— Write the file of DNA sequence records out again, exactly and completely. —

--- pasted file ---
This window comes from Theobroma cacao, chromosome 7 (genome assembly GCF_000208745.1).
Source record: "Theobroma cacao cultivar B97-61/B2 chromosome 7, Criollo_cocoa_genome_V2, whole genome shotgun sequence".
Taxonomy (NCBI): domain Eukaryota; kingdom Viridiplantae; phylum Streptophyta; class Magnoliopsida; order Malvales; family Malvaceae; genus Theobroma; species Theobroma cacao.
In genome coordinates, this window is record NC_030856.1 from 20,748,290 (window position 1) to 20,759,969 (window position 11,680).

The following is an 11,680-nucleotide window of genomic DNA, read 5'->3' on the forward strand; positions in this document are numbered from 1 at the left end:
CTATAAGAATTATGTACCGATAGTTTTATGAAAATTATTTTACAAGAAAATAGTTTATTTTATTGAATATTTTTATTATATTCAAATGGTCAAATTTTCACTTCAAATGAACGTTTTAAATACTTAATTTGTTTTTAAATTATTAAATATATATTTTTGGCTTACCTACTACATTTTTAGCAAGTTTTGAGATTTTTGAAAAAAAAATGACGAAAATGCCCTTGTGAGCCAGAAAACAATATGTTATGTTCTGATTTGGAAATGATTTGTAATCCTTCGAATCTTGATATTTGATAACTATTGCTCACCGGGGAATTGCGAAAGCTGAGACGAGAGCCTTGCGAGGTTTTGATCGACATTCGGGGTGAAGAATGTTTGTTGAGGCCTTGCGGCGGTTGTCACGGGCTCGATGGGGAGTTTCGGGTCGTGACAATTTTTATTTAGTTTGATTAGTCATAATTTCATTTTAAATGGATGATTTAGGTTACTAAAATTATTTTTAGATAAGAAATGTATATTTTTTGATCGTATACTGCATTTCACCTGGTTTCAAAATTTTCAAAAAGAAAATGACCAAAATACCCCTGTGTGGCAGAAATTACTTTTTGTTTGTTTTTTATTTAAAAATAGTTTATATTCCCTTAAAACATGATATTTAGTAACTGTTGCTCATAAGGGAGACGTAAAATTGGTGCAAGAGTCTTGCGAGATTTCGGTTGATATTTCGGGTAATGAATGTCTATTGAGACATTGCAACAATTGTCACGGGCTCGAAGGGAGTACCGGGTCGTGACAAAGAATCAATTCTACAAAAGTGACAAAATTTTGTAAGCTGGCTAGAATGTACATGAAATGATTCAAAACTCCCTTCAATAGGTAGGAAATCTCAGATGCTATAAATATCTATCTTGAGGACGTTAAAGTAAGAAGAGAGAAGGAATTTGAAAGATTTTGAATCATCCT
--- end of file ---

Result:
This window comes from Theobroma cacao, chromosome 7 (genome assembly GCF_000208745.1).
Source record: "Theobroma cacao cultivar B97-61/B2 chromosome 7, Criollo_cocoa_genome_V2, whole genome shotgun sequence".
Taxonomy (NCBI): domain Eukaryota; kingdom Viridiplantae; phylum Streptophyta; class Magnoliopsida; order Malvales; family Malvaceae; genus Theobroma; species Theobroma cacao.
In genome coordinates, this window is record NC_030856.1 from 20,748,290 (window position 1) to 20,759,969 (window position 11,680).

The following is an 11,680-nucleotide window of genomic DNA, read 5'->3' on the forward strand; positions in this document are numbered from 1 at the left end:
CTATAAGAATTATGTACCGATAGTTTTATGAAAATTATTTTACAAGAAAATAGTTTATTTTATTGAATATTTTTATTATATTCAAATGGTCAAATTTTCACTTCAAATGAACGTTTTAAATACTTAATTTGTTTTTAAATTATTAAATATATATTTTTGGCTTACCTACTACATTTTTAGCAAGTTTTGAGATTTTTGAAAAAAAAATGACGAAAATGCCCTTGTGAGCCAGAAAACAATATGTTATGTTCTGATTTGGAAATGATTTGTAATCCTTCGAATCTTGATATTTGATAACTATTGCTCACCGGGGAATTGCGAAAGCTGAGACGAGAGCCTTGCGAGGTTTTGATCGACATTCGGGGTGAAGAATGTTTGTTGAGGCCTTGCGGCGGTTGTCACGGGCTCGATGGGGAGTTTCGGGTCGTGACAATTTTTATTTAGTTTGATTAGTCATAATTTCATTTTAAATGGATGATTTAGGTTACTAAAATTATTTTTAGATAAGAAATGTATATTTTTTGATCGTATACTGCATTTCACCTGGTTTCAAAATTTTCAAAAAGAAAATGACCAAAATACCCCTGTGTGGCAGAAATTACTTTTTGTTTGTTTTTTATTTAAAAATAGTTTATATTCCCTTAAAACATGATATTTAGTAACTGTTGCTCATAAGGGAGACGTAAAATTGGTGCAAGAGTCTTGCGAGATTTCGGTTGATATTTCGGGTAATGAATGTCTATTGAGACATTGCAACAATTGTCACGGGCTCGAAGGGAGTACCGGGTCGTGACAAAGAATCAATTCTACAAAAGTGACAAAATTTTGTAAGCTGGCTAGAATGTACATGAAATGATTCAAAACTCCCTTCAATAGGTAGGAAATCTCAGATGCTATAAATATCTATCTTGAGGACGTTAAAGTAAGAAGAGAGAAGGAATTTGAAAGATTTTGAATCATCCT